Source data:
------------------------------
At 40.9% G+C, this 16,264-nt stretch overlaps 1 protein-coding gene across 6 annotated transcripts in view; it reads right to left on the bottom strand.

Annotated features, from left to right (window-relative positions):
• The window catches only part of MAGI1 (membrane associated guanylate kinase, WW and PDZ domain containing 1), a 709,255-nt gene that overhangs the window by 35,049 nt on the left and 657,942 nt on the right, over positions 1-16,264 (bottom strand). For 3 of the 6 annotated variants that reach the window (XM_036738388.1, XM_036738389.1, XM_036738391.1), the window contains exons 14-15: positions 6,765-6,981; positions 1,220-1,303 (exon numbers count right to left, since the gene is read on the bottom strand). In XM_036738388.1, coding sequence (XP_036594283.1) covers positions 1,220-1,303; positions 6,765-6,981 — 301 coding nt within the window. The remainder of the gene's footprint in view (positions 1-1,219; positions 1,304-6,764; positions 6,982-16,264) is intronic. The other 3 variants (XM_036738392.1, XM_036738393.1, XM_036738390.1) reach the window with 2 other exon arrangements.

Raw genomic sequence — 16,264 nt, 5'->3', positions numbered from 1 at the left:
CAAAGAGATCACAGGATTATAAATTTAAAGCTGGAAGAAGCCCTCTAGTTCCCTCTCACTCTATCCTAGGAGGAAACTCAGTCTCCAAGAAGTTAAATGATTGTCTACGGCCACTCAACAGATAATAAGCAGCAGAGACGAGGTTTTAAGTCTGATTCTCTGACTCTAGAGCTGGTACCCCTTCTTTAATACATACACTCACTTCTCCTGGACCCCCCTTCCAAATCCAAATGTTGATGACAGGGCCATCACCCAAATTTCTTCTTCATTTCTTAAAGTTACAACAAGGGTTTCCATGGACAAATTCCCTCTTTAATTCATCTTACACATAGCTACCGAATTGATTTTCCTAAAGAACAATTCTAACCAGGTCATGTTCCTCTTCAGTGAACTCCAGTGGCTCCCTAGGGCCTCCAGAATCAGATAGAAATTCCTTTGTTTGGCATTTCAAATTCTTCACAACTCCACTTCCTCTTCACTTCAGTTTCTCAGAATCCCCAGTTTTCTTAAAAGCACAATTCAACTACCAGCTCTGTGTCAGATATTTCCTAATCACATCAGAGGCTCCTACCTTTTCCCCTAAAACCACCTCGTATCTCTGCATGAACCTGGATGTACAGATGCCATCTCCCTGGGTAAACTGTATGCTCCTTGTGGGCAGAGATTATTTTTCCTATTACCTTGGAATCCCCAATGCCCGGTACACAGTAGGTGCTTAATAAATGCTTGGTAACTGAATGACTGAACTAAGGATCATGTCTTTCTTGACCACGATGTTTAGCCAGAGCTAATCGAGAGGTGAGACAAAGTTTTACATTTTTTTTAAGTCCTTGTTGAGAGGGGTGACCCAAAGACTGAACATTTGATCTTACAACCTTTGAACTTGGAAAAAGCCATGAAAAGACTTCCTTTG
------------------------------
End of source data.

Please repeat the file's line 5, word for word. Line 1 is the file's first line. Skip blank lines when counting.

CAAAGAGATCACAGGATTATAAATTTAAAGCTGGAAGAAGCCCTCTAGTTCCCTCTCACTCTATCCTAGGAGGAAACTCAGTCTCCAAGAAGTTAAATGATTGTCTACGGCCACTCAACAGATAATAAGCAGCAGAGACGAGGTTTTAAGTCTGATTCTCTGACTCTAGAGCTGGTACCCCTTCTTTAATACATACACTCACTTCTCCTGGACCCCCCTTCCAAATCCAAATGTTGATGACAGGGCCATCACCCAAATTTCTTCTTCATTTCTTAAAGTTACAACAAGGGTTTCCATGGACAAATTCCCTCTTTAATTCATCTTACACATAGCTACCGAATTGATTTTCCTAAAGAACAATTCTAACCAGGTCATGTTCCTCTTCAGTGAACTCCAGTGGCTCCCTAGGGCCTCCAGAATCAGATAGAAATTCCTTTGTTTGGCATTTCAAATTCTTCACAACTCCACTTCCTCTTCACTTCAGTTTCTCAGAATCCCCAGTTTTCTTAAAAGCACAATTCAACTACCAGCTCTGTGTCAGATATTTCCTAATCACATCAGAGGCTCCTACCTTTTCCCCTAAAACCACCTCGTATCTCTGCATGAACCTGGATGTACAGATGCCATCTCCCTGGGTAAACTGTATGCTCCTTGTGGGCAGAGATTATTTTTCCTATTACCTTGGAATCCCCAATGCCCGGTACACAGTAGGTGCTTAATAAATGCTTGGTAACTGAATGACTGAACTAAGGATCATGTCTTTCTTGACCACGATGTTTAGCCAGAGCTAATCGAGAGGTGAGACAAAGTTTTACATTTTTTTTAAGTCCTTGTTGAGAGGGGTGACCCAAAGACTGAACATTTGATCTTACAACCTTTGAACTTGGAAAAAGCCATGAAAAGACTTCCTTTG